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Israeli billionaire Beny Steinmetz bags five years, $56.48m fine over Guinea mining rights scandal

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A court in Switzerland has sentenced the billionaire Israeli businessman, Beny Steinmetz, to five years in prison for bribery in relation to acquiring mining rights to lucrative iron-ore deposits in Guinea.Some of the money was said to have been transferred through Swiss banks.It has been described as the mining sector’s biggest-ever corruption case, and the BBC’s correspondent in Switzerland says it shines a spotlight on the often murky struggle for control of Africa’s natural resources.The court also ordered him to pay 50 million Swiss francs ($56.48 million) fine.
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The judgment is a landmark verdict in one of the mining world’s most high-profile legal disputes.Delivering judgment, the judge, Alexandra Banna, said, “It is clear from what has been presented that the rights were obtained through corruption and that Steinmetz cooperated with others to obtain them.’’The court, she said, had therefore sentenced him “to a deprivation of liberty for five years”, in line with the prosecutors’ request.The court also convicted and sentenced Steinmetz’s co-defendants, a French man and a Belgian woman.They were also found guilty of corruption and were given a 3-1/2 year jail sentence each and a two-year suspended sentence, respectively.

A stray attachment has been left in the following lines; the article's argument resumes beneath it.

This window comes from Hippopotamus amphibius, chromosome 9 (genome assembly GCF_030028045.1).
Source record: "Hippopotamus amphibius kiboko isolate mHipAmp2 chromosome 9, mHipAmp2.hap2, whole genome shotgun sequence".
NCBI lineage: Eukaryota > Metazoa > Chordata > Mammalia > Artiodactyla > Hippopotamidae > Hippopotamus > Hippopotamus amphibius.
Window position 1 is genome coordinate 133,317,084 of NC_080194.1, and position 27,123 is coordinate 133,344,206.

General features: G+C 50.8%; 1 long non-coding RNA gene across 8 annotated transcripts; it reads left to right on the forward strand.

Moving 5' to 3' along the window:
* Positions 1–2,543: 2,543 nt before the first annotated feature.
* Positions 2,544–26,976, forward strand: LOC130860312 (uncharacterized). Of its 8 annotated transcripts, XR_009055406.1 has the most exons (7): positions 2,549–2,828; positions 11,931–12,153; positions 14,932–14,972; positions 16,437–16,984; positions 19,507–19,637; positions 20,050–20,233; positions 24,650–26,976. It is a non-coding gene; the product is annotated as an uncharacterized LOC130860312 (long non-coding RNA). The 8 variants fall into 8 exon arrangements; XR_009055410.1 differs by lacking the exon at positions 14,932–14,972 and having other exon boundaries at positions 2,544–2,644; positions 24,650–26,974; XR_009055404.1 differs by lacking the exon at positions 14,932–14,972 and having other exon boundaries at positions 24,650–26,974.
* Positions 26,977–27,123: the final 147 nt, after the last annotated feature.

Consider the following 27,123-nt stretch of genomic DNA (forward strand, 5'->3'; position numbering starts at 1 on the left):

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The judgment followed a two-week trial of Steinmetz and his co-defendants variously accused of bribery and corruption.The convicts were accused of conspiring and paying or arranging payment of $10 million in bribes.The bribes were aimed at influencing officials so as to obtain exploration permits for the world’s richest untapped deposits of iron ore in Guinea.They were also accused of forging documents to cover it up through a web of shell companies and bank accounts.
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They had denied all the charges before the court.Central to Steinmetz’s defence was his claim that he was not involved in the day-to-day running of Beny Steinmetz Group Resources (BSGR).He described himself as the owner and company ambassador but not the boss of the group that employs some 100,000 members of staff.Steinmetz said he would appeal the judgment.“It is a big injustice,” he told reporters outside the Geneva courthouse.The battle for control of the iron ore, buried in the remote Simandou mountain range of West Africa’s Guinea, has triggered probes and litigation around the world.This has also thwarted efforts to extract the lucrative commodity.
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